We couldn’t wait until next fall to have British Bengal Ben writing for our website. So we’ve recruited him for the Reds blog, too. Like with football, he’s learning baseball on the fly and making plenty of pop culture jokes along the way. In this post, we learn that he thinks three is a “staggering” number of intentional walks. We tend to agree.
Over the course of four days the Cincinnati Reds and the Washington Nationals went into extra innings an impressive three times. It was, frankly, a somewhat topsy-turvy series. The Nationals won the first game when Ryan Zimmerman took advantage of a wild pitch by Alfredo Simon in the tenth inning to race home. This was the same Ryan Zimmerman whose fielding errors in the eighth and ninth innings allowed a previously limp Reds team to work their way back into the game in the first place.
Then, on Friday, the two teams managed to push on through for a solid thirteen innings. Americans who struggle with soccer often complain about the lack of scoring. This would have been a struggle on Friday the 13th (I know, I know, Friday the 13th, 13 innings, it’s Tebow versus the Steelers-esque in occult symmetry) because 90 minutes into this contest (the length of a soccer game), it was firmly in soccer score territory: 1-0. Following another soccer-length time-lapse, Washington had ensured another soccer score-line: 1-1. Finally, as the game pushed on well past the four-hour mark, the Nationals ended things with the most common soccer score of all, 2-1. Say what you want about British sports, but we damn well make sure they’re done before closing time.
Frankly the closeness of the game gives a kindly impression of the Reds. If Joey Votto’s stat line is removed, the Reds top five went 0-for-22 with one walk. Ouch. Bronson Arroyo’s excellence was undermined by non-existent hitting and the still worrying “non success” of the experiment to turn Sean Marshall into a closer. Oh, and did I mention that Arroyo also drove in the only run for the Reds? Speaking of pitching…as kids my sister loved chocolate and candy. She’d get loads of really good stuff for Christmas but was terrified of it all being gone, so instead of just enjoying the chocolate the way most people would, she’s just take occasional nibbles, teensy tiny bites every day until, frankly, most of the chocolate was stale and had to be thrown out. Oh, and on a completely unrelated note—Dusty Baker, meet Aroldis Chapman. Aroldis Chapman, Dusty Baker.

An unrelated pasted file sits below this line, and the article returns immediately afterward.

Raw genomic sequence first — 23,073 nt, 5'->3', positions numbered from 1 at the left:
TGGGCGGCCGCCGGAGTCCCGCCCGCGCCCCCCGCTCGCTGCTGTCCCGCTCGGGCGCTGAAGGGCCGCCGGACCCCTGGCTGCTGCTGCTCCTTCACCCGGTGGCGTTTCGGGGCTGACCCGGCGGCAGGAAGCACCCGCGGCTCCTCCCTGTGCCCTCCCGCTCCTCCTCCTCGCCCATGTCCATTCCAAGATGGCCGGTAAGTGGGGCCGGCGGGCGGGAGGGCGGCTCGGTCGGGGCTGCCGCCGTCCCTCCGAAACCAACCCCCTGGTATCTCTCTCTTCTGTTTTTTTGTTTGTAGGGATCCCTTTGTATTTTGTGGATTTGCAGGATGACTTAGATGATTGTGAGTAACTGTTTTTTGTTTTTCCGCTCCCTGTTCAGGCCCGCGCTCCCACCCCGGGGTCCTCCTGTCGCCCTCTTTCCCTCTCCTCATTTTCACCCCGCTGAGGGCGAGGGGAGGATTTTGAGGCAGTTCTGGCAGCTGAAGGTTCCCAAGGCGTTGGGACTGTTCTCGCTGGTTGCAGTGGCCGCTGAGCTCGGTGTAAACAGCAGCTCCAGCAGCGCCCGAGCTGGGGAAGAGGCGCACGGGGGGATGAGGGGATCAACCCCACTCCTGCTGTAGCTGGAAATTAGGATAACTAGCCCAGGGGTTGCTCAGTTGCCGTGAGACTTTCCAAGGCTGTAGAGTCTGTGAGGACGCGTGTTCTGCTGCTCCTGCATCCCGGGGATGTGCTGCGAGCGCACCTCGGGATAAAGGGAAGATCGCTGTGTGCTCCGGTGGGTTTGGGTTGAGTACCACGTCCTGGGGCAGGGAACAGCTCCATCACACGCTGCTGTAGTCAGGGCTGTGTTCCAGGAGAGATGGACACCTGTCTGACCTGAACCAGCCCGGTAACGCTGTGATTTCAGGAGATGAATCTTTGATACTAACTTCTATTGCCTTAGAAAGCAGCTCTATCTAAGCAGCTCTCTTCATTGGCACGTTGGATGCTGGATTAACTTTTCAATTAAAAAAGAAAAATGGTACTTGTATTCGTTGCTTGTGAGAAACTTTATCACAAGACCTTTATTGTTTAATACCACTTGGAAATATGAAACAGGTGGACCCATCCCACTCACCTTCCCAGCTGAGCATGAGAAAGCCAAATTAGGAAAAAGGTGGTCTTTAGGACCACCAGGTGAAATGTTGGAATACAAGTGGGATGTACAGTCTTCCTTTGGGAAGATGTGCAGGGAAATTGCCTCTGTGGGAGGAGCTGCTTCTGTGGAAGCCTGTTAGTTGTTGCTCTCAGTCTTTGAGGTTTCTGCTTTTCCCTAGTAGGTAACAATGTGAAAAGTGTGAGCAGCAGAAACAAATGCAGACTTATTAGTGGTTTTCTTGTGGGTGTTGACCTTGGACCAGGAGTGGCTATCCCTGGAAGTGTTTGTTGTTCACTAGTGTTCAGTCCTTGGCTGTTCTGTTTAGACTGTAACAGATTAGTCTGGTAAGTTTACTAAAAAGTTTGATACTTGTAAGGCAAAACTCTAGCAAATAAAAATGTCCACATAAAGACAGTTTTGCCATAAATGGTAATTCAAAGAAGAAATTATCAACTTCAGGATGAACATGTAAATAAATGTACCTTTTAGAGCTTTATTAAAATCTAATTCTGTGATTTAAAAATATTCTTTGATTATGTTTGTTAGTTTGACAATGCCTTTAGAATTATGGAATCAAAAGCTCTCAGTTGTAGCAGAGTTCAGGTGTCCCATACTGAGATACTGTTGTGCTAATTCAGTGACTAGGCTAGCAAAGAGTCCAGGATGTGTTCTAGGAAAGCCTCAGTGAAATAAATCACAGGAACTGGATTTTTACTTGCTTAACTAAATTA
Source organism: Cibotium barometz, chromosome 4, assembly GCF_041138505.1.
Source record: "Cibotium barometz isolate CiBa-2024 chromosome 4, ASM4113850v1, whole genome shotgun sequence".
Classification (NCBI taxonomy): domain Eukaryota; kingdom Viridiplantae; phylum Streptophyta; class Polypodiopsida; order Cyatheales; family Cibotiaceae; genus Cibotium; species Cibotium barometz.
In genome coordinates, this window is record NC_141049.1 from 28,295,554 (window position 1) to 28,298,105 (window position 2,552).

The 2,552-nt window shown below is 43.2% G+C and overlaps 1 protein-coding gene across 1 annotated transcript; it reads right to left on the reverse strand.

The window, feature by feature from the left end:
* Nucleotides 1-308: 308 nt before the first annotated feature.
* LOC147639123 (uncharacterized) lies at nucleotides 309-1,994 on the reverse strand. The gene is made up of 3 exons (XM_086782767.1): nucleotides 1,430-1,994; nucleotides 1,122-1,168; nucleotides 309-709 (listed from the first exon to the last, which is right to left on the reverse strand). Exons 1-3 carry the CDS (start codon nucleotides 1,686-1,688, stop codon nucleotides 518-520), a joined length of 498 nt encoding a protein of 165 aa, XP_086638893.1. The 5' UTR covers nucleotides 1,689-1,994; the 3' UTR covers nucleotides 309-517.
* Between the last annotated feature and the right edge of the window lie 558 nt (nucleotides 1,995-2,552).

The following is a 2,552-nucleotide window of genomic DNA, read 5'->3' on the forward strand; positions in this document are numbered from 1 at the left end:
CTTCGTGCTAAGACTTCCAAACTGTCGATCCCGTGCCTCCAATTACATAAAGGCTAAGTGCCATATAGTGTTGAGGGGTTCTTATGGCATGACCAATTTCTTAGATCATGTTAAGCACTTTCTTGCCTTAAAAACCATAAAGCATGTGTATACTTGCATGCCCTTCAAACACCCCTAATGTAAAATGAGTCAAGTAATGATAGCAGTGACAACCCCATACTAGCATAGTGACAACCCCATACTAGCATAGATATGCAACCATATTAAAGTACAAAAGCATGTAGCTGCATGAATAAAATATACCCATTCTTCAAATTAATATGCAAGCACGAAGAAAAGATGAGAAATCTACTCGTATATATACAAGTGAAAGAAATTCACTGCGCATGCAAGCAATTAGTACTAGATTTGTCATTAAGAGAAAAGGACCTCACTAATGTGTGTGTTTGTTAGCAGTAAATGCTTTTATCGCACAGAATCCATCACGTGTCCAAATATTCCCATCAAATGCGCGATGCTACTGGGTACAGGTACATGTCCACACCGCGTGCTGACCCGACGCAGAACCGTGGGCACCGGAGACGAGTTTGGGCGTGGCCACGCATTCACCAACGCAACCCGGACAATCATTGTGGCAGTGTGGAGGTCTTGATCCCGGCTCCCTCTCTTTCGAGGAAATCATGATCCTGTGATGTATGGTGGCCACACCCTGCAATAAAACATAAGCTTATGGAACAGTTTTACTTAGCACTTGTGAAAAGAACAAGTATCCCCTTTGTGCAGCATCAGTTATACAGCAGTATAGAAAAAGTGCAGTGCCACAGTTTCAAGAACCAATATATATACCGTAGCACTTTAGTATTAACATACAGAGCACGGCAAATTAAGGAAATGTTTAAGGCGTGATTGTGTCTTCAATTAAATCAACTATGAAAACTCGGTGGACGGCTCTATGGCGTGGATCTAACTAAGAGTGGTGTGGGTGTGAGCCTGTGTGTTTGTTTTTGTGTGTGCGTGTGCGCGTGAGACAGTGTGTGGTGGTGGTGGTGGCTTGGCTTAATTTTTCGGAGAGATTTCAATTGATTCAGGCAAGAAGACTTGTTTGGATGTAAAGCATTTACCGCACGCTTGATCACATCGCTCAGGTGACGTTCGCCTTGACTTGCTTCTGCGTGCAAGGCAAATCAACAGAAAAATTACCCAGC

The Saturday game was something of a write-off for the Reds, a feeble 4-1 defeat. So with Brandon Phillips back on Sunday, the Reds needed a win, not only for the usual reasons, but also to avoid the humiliation of a four-game sweep. When Ryan Ludwick smashed a grand slam, things were looking promising. But the 2012 Reds just really have not got going yet, and somewhat inevitably, extra innings would be required.
Joey Votto and the Reds, clearly Mayans neither, agreed to a $225 million ten-year contract extension this spring. As Votto already has two years left, this means he’ll be a Red until 2024. Truly, this means that by the time his contract is up, Britney Spears will be 45 years old. American Idol will be in its third decade, and Simon Cowell may well rule the world. When you throw in Phillips’s $75 million deal, that’s an awful lot of money for the Reds lowest run total through the opening nine games since, well, ever. Which for baseball’s oldest franchise is quite a long time. So other than filling Scrooge McDuck-style swimming pools with gold bullion, Reds fans and management were looking for a little production from their stars. Fortunately, Votto came through, cracking a double to run in two batters in the twelfth, before wrapping up Sean Marshall’s shaky first save with a beautiful play at first base.
4-6 is a rocky start. However, Marshall snagged his first save, Phillips is back from injury, and if Rolen and Bruce can start to minimize the staggering number of intentional walks Votto is taking then this week’s series against the hot-starting Cardinals could get interesting…interesting in a good way.